2. Supply voltage and ground return traces on the PCB being marginal. Inductance too high, exacerbating ringing.

 

3. On the Apple-1 motherboard, the traces for the multiplexed address bus are too long. They exceed the 11" length limit for Schottky TTL, after which you have to work with transmission line techniques, or you get reflections and ringing. Older, slower 1st generation 4k DRAMs may have been too slow to "see" the ringing as logic transitions. But some of the 2nd generation 4k DRAMs are allergic to them.

 

4. The "27k" carbon composition resistor for the 74123 timing oneshot is a poor choice. For typical 74123 (note: 74LS123 is different) the 27k Ohms always exceed the 480ns. In most cases, I ended up with values between 21 kOhm and 22 kOhm for 47 pF capacitors. The Mica  capacitors were a good choice, as they are very stable and can be bought with small tolerance bands (typical is 2% --- 1% also exist but are much more expensive).

 

All these mistakes conspire to make the Apple-1 a marginal design in terms of power supply bypassing, power supply rail and logic signal ringing, and DRAM timing. It is highly likely that the slow 1st generation Mostek MK4096-11 were more robust against this hostile environment.

 

As we now know, since the prototype "Apple Computer A" was found, this prototype did not use the brown ceramic disc capacitors as power supply bypass capacitors, but smaller, "boxy" looking ones. Since I can't desolder one of these capacitors from the original prototype to put it on a network analyzer, I can only speculate that these may have had a significantly better performance in the role of bypass capacitors, compared to the brown disc ones used in the "BYTE SHOP" (aka non-NTI) production run. If it is so, the prototype may have worked robustly and fine, with no crashes, while the production versions were less robust and more crash prone, on an individual basis (example: Lisa Loop's story).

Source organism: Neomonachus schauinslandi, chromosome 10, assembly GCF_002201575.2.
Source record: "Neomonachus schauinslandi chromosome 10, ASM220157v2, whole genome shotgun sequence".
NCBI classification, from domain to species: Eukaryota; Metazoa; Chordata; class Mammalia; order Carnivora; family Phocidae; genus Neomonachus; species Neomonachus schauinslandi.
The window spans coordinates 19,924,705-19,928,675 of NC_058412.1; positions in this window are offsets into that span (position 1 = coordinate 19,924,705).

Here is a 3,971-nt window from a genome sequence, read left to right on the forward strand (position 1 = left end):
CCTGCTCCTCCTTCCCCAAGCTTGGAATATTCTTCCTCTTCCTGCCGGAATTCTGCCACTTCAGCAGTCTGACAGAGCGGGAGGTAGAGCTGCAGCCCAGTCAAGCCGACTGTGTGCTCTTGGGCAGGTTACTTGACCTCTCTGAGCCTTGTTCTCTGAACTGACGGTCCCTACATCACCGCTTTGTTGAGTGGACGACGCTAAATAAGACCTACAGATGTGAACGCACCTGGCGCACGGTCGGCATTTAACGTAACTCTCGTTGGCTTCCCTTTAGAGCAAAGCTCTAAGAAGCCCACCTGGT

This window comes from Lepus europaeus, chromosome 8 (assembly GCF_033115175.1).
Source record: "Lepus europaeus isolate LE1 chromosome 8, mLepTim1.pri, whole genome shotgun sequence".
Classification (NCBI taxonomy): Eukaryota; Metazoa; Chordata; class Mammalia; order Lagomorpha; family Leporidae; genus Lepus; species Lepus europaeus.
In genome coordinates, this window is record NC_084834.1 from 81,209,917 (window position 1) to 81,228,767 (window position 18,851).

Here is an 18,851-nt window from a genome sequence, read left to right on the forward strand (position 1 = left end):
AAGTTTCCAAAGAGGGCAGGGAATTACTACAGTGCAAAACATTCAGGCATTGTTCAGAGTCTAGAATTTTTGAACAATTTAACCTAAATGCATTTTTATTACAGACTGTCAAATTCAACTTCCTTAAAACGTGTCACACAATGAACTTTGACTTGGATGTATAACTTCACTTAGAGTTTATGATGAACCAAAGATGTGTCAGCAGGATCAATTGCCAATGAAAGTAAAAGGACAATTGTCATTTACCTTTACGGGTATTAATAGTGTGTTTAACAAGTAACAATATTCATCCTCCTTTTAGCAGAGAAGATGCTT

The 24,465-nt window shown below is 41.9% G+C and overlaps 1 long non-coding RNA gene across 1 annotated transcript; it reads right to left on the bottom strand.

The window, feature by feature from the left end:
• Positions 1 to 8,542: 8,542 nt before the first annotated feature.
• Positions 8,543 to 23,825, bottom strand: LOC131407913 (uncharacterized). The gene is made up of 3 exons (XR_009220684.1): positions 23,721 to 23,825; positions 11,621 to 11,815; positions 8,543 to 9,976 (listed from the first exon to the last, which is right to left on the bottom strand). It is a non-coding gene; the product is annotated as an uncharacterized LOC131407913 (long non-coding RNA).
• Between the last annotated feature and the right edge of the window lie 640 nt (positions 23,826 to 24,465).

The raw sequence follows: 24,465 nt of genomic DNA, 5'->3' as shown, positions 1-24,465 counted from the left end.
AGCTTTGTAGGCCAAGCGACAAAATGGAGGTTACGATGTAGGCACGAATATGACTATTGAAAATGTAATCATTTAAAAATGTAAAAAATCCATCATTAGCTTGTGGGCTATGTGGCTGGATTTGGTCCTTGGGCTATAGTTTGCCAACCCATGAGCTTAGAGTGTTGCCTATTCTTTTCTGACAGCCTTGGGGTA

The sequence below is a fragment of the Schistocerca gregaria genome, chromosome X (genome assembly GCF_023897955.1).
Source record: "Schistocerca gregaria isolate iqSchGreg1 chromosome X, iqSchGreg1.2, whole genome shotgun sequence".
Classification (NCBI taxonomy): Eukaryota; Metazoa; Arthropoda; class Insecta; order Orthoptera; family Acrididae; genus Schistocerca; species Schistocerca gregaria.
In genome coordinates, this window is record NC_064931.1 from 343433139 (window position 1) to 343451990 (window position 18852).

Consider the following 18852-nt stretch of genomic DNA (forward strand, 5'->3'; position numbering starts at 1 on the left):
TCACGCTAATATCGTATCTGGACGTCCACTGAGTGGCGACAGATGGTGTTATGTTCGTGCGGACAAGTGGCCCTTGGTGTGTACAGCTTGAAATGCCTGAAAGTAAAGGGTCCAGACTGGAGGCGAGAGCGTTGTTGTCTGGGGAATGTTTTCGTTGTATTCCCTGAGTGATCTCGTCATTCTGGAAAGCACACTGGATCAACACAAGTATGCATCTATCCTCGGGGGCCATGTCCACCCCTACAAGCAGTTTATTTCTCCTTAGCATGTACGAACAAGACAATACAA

We also know that the later "NTI" versions which they sold directly via their magazine ads had boxy looking bypass capacitors again. Maybe the same type as in the prototype ? To undo the big mistake to change component specifications from the prototype to the 1st production run ?

Such last minute substitutes are super risky. The industry standard practice absolutly prohibits such changes without prior assessment in yet another prototype. I follow the same rules. This is how I ended up with the fourteen Apple-1 clones I built so far !

 

ABOUT THE "RELIABILITY MODS"

 

When you build an Apple-1 using 2nd generation DRAMs, it depends on the type of DRAM and the performance of your bypass capacitors whether your build will work without "reliability mods" or not. In my first build (which did not work before I developed the "reliability mods") I had used Motorola MCM4027 and vintage, dark brown ceramic disc capacitors which probably were older than the Apple-1 originals !

I also had used a DS0026 clock generator because I could not find any DS0025. All this conspired against making the build work. The DS0026 just has faster signal edges than the DS0025, which couple into the -5V power supply rail via the 2504 shift registers. And the DRAMs don't like that.

You can use a DS0026 if you add some bypass capacitors at the DRAM -5V pins, or if you put 39 Ohm series resistors in the DS0026 outputs.

Be aware that most "DS0025" sold from mainland China are counterfeit and some are re-labeled DS0026, or, worse, pin compatible MOSFET drivers with the same pinout but built in CMOS, which would crash any Apple-1 (and these types also lack the pulldown resistors on the inputs).

 

CONCLUSION

 

There are remedies for all the mistakes (above 1. - 4.) made with the original Apple-1, and we now know how to build Apple-1 which work robustly and without crashes. I've also fixed the botched ACI so now, 47 years too late, we can have Apple-1 systems which really do work.

 

But back in the day, they didn't. Some were probably OK, others, not so, and drove their owners nuts, generating phonecalls at Apple, which kept Woz from working on the Apple II design and development. You see, there really was a good reason for the "buyback" decision.

 

- Uncle Bernie

 

 

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Hi Uncle Bernie!

Thanks for the detailed reply, as always it was very interesting to read it all.

 

Yes, Apple-1 does contain errors.

The schematic from the manual for the Apple-1 has errors.

The silkscreen on the Apple II Rev. 0 has errors as well.

The Apple II schematic from the red book also has errors....

 

We shouldn't be too hard on the two Steves. They were barely in their 20s at the time, very young guys. In the end, the startup Apple Computer became the most technologically advanced and expensive company in the world. There's no judgment on the winners.